I try to never make assumptions when I’m travelling to new places. I like to do a lot of research so that I know what I’m getting into, but I don’t want to colour my experience by thinking I know what a place will be like.

But sometimes you just do and you get it wrong.

After I finished my master’s degree in Glasgow, I took advantage of my proximity to, well, to a lot of places, and I did as much travelling as I could afford. My BFF Mags, her boyfriend Tim and I went to Paris together, and then we split up and did some travel on our own before meeting up again in Lisbon, where I spent a good chunk of time with family.

When we split up, I went to Amsterdam and Geneva by myself.

Geneva, as I’m sure you know, is the home of the United Nations:

Cool! Photo Copyright Andrea Beça.
Cool! Photo Copyright Andrea Beça.

From what I read, a lot of people speak English in Geneva.

At least I think I read that. But maybe I just assumed.

Because from my experience, almost no one speaks English in Geneva.

I was basically lost from the time my plane landed. Having done enough solo travel, I found my way to the bus that supposedly went into town, but with absolutely no knowledge of the city or its layout, I had no idea when to get off the bus.

I tried to ask the bus driver. He just shook his head at me and pointed for me to sit down again.

Here’s the thing: I’m Canadian. I have a pretty extensive French vocabulary just from living in Canada ad absorbing words here and there, but I only took French in school until halfway through grade four when I switched schools, because my new school didn’t offer a second language at the time. I speak Portuguese and Spanish, and a little bit of Italian, so I understand a lot of French, but I can’t speak much back. And unfortunately, I definitely don’t know how to form questions in French. I know “ou est” means “where is” and that’s about that.

So I sat on the bus and wondered what the heck I was gonna do.

After a long, long time, I started to wonder if somehow we had driven all the way through Geneva and I was going to relive my wonderful (see: frustrating as hell) bus misadventure in Glasgow. So I panicked and I got off the bus.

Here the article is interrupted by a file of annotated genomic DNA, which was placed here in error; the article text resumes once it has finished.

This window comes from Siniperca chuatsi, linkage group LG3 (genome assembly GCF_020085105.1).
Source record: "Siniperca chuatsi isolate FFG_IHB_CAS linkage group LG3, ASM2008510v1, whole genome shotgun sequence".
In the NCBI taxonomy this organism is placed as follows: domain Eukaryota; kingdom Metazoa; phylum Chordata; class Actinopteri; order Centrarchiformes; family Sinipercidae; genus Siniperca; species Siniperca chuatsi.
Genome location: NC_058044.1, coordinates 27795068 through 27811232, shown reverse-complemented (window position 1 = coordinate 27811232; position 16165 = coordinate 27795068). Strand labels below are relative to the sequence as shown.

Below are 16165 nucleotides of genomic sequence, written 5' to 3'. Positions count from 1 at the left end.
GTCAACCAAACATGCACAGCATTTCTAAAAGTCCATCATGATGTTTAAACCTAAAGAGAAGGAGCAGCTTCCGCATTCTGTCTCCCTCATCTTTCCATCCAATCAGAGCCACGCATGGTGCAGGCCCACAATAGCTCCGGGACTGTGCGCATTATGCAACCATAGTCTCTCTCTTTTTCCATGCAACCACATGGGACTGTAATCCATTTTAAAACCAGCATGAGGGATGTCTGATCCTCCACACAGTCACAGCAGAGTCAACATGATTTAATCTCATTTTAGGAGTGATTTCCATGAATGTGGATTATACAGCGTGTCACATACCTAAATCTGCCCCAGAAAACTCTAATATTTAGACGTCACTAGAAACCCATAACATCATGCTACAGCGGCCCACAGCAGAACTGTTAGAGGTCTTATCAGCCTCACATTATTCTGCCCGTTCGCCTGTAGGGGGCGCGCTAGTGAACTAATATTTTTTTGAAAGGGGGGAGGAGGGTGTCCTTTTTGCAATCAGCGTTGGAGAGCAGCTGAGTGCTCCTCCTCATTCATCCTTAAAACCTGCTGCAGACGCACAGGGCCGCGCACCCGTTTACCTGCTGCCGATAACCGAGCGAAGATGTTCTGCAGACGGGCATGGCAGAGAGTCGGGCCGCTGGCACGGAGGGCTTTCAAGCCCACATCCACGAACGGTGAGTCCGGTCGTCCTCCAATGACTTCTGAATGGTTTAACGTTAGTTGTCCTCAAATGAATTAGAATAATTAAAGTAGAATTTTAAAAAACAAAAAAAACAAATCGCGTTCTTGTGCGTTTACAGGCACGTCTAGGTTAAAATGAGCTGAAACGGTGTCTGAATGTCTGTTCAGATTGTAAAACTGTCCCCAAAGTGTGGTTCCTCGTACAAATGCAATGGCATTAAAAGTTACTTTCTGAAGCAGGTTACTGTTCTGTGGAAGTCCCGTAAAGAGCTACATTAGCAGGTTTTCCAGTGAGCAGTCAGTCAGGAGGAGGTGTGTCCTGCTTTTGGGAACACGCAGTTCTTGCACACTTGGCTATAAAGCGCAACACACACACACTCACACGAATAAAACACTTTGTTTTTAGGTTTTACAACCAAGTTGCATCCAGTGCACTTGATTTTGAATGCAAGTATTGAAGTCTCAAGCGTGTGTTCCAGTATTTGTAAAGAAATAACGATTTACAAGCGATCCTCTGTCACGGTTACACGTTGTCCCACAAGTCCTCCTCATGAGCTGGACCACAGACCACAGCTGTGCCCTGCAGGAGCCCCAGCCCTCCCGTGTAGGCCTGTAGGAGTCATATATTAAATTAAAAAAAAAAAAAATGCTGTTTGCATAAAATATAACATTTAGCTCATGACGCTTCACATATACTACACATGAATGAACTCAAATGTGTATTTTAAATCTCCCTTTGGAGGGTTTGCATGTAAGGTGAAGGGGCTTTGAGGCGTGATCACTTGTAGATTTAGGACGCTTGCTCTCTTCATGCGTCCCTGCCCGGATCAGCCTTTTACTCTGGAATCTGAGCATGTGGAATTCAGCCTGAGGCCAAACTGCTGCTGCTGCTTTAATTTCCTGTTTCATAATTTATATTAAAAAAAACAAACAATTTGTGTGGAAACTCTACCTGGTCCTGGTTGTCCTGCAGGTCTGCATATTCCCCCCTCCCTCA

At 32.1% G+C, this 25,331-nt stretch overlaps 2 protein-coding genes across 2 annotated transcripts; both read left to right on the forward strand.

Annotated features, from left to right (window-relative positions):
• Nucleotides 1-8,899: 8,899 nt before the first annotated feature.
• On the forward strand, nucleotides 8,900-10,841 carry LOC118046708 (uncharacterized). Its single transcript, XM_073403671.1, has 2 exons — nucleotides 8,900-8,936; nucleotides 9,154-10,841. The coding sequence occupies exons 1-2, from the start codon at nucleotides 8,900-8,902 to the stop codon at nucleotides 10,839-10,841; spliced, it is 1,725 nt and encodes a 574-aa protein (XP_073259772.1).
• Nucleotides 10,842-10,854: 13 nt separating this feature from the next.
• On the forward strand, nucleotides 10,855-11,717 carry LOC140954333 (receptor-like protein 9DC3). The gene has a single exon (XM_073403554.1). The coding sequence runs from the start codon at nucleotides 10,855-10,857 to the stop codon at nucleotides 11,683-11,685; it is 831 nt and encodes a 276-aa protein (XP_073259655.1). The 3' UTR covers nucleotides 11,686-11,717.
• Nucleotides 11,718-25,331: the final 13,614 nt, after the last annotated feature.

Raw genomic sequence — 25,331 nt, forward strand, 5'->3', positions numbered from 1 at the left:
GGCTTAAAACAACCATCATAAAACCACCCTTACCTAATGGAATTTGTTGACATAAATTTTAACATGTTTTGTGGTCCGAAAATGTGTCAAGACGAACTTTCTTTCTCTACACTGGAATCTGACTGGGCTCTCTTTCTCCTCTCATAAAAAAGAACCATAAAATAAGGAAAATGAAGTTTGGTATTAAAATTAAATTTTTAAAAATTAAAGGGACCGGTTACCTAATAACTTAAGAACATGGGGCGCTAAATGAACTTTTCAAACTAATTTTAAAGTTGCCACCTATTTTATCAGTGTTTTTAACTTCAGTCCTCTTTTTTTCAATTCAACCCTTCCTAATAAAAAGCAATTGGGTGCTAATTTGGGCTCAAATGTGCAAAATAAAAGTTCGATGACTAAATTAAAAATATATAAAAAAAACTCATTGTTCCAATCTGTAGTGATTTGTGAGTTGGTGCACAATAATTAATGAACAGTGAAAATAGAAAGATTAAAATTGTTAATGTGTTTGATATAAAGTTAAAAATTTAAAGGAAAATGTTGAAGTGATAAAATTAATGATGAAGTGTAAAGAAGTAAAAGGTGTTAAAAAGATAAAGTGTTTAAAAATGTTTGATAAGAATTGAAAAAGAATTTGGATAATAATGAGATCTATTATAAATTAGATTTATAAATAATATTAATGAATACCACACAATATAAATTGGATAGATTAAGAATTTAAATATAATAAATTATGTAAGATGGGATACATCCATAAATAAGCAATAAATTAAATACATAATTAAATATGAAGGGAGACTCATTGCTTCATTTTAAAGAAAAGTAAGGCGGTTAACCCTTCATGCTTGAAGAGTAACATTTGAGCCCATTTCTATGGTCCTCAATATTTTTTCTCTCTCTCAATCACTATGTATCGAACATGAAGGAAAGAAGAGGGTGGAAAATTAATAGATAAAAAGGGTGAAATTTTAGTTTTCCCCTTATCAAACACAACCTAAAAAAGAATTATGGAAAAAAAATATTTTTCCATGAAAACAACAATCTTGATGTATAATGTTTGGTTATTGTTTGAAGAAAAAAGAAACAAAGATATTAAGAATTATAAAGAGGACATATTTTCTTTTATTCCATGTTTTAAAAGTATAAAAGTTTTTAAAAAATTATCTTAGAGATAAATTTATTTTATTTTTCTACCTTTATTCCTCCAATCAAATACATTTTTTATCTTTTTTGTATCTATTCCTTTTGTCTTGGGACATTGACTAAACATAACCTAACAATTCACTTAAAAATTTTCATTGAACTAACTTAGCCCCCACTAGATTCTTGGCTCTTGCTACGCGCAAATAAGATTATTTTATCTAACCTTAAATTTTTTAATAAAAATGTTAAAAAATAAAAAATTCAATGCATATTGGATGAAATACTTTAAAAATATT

Another assumption I made about Geneva is that because it’s in Switzerland, which is insanely expensive, it would be beautiful and impeccable and clean like Sweden, which is also insanely expensive.

Don’t get me wrong, Geneva has a lot of gorgeous areas within the city, like this one:

Adorable! Photo Copyright Andrea Beça.
Adorable! Photo Copyright Andrea Beça.

But it’s also an old European city, so it has a lot of areas that have that old, gritty European feel. Which I totally dig, but when I’m lost and worried, old and gritty also makes me nervous.

My nerves were calmed by the fact that Geneva’s crime rate is like, 0%. (No, really.)

I wandered around, looking for someone to ask for directions. No one I encountered spoke even a word of English, and my poor French was getting me nowhere.

(In all fairness, if someone said, “Ou est….this!” and pointed to a random address on a piece of paper, I would feel inclined to ignore them, too. I probably wouldn’t, but I’d want to.)

Finally, I met a lady who said “non” to English, but in French asked me if I spoke any other languages. “Italiano?” She asked, perhaps seeing something in my features that looked Mediterranean.

“YES!” I shouted back in English. (Oops.)

On that trip, I got more assistance in Italian and Portuguese (thank goodness for Brazilians, who seem to be all over the world!) than I did in English or French.

Lessons learned:

(A) Never assume the UN = English speakers.

(B) I really should work on my French skills.

(C) Geneva is COLD in October. Like, COLD COLD.*

xA

*Random, but important!

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